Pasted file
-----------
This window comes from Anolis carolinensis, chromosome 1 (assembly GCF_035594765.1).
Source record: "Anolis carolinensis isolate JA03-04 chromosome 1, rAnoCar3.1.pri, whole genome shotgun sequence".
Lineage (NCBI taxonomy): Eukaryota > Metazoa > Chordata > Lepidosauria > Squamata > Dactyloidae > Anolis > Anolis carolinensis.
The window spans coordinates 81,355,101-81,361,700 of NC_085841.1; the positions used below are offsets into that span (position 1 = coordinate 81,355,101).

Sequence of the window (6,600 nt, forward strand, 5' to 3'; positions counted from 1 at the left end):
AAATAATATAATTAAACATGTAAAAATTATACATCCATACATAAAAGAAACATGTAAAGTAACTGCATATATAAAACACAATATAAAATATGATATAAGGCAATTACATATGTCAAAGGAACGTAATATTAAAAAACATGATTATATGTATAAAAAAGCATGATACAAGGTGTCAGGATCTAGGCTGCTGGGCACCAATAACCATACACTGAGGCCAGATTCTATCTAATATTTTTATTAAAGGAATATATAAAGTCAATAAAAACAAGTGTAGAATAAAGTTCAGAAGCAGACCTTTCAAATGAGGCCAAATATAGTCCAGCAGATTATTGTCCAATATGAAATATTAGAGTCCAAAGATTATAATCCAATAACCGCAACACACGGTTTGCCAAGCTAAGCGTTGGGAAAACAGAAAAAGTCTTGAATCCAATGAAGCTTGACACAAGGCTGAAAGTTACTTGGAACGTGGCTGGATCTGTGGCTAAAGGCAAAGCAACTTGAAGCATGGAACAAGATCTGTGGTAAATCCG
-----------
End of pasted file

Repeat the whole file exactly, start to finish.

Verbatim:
This window comes from Anolis carolinensis, chromosome 1 (assembly GCF_035594765.1).
Source record: "Anolis carolinensis isolate JA03-04 chromosome 1, rAnoCar3.1.pri, whole genome shotgun sequence".
Lineage (NCBI taxonomy): Eukaryota > Metazoa > Chordata > Lepidosauria > Squamata > Dactyloidae > Anolis > Anolis carolinensis.
The window spans coordinates 81,355,101-81,361,700 of NC_085841.1; the positions used below are offsets into that span (position 1 = coordinate 81,355,101).

Sequence of the window (6,600 nt, forward strand, 5' to 3'; positions counted from 1 at the left end):
AAATAATATAATTAAACATGTAAAAATTATACATCCATACATAAAAGAAACATGTAAAGTAACTGCATATATAAAACACAATATAAAATATGATATAAGGCAATTACATATGTCAAAGGAACGTAATATTAAAAAACATGATTATATGTATAAAAAAGCATGATACAAGGTGTCAGGATCTAGGCTGCTGGGCACCAATAACCATACACTGAGGCCAGATTCTATCTAATATTTTTATTAAAGGAATATATAAAGTCAATAAAAACAAGTGTAGAATAAAGTTCAGAAGCAGACCTTTCAAATGAGGCCAAATATAGTCCAGCAGATTATTGTCCAATATGAAATATTAGAGTCCAAAGATTATAATCCAATAACCGCAACACACGGTTTGCCAAGCTAAGCGTTGGGAAAACAGAAAAAGTCTTGAATCCAATGAAGCTTGACACAAGGCTGAAAGTTACTTGGAACGTGGCTGGATCTGTGGCTAAAGGCAAAGCAACTTGAAGCATGGAACAAGATCTGTGGTAAATCCG